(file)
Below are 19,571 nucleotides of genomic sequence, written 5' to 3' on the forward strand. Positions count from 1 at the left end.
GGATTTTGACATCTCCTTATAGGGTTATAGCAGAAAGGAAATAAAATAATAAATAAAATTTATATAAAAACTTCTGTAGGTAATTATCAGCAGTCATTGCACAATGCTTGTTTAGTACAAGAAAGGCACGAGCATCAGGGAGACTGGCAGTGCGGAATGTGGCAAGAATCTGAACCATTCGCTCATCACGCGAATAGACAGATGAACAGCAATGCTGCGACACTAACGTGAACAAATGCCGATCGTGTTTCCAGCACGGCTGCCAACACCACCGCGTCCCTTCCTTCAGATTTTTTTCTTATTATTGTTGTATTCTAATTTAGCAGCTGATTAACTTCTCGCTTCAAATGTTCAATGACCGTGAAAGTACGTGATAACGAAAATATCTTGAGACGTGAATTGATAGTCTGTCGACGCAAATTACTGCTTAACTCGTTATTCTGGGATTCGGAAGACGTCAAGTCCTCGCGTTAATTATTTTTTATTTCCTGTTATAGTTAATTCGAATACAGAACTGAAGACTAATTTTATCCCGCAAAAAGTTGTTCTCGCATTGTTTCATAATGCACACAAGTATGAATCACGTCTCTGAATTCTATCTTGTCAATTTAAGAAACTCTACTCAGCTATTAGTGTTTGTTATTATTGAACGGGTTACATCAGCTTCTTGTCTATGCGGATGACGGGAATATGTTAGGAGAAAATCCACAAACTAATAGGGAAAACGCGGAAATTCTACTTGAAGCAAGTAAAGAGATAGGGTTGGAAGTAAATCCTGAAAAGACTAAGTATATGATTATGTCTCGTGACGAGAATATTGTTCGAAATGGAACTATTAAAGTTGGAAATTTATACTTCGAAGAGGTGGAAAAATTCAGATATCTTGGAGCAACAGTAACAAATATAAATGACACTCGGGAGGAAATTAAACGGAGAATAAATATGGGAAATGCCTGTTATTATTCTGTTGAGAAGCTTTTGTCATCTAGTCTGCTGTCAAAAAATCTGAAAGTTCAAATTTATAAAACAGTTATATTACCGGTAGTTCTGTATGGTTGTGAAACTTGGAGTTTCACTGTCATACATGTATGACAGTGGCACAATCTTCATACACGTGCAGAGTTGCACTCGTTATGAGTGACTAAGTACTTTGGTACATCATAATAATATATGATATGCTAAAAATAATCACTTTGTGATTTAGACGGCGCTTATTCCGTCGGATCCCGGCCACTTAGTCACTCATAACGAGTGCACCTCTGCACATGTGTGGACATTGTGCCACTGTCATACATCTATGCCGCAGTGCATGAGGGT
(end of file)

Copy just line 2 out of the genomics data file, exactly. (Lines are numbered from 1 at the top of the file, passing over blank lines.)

GGATTTTGACATCTCCTTATAGGGTTATAGCAGAAAGGAAATAAAATAATAAATAAAATTTATATAAAAACTTCTGTAGGTAATTATCAGCAGTCATTGCACAATGCTTGTTTAGTACAAGAAAGGCACGAGCATCAGGGAGACTGGCAGTGCGGAATGTGGCAAGAATCTGAACCATTCGCTCATCACGCGAATAGACAGATGAACAGCAATGCTGCGACACTAACGTGAACAAATGCCGATCGTGTTTCCAGCACGGCTGCCAACACCACCGCGTCCCTTCCTTCAGATTTTTTTCTTATTATTGTTGTATTCTAATTTAGCAGCTGATTAACTTCTCGCTTCAAATGTTCAATGACCGTGAAAGTACGTGATAACGAAAATATCTTGAGACGTGAATTGATAGTCTGTCGACGCAAATTACTGCTTAACTCGTTATTCTGGGATTCGGAAGACGTCAAGTCCTCGCGTTAATTATTTTTTATTTCCTGTTATAGTTAATTCGAATACAGAACTGAAGACTAATTTTATCCCGCAAAAAGTTGTTCTCGCATTGTTTCATAATGCACACAAGTATGAATCACGTCTCTGAATTCTATCTTGTCAATTTAAGAAACTCTACTCAGCTATTAGTGTTTGTTATTATTGAACGGGTTACATCAGCTTCTTGTCTATGCGGATGACGGGAATATGTTAGGAGAAAATCCACAAACTAATAGGGAAAACGCGGAAATTCTACTTGAAGCAAGTAAAGAGATAGGGTTGGAAGTAAATCCTGAAAAGACTAAGTATATGATTATGTCTCGTGACGAGAATATTGTTCGAAATGGAACTATTAAAGTTGGAAATTTATACTTCGAAGAGGTGGAAAAATTCAGATATCTTGGAGCAACAGTAACAAATATAAATGACACTCGGGAGGAAATTAAACGGAGAATAAATATGGGAAATGCCTGTTATTATTCTGTTGAGAAGCTTTTGTCATCTAGTCTGCTGTCAAAAAATCTGAAAGTTCAAATTTATAAAACAGTTATATTACCGGTAGTTCTGTATGGTTGTGAAACTTGGAGTTTCACTGTCATACATGTATGACAGTGGCACAATCTTCATACACGTGCAGAGTTGCACTCGTTATGAGTGACTAAGTACTTTGGTACATCATAATAATATATGATATGCTAAAAATAATCACTTTGTGATTTAGACGGCGCTTATTCCGTCGGATCCCGGCCACTTAGTCACTCATAACGAGTGCACCTCTGCACATGTGTGGACATTGTGCCACTGTCATACATCTATGCCGCAGTGCATGAGGGT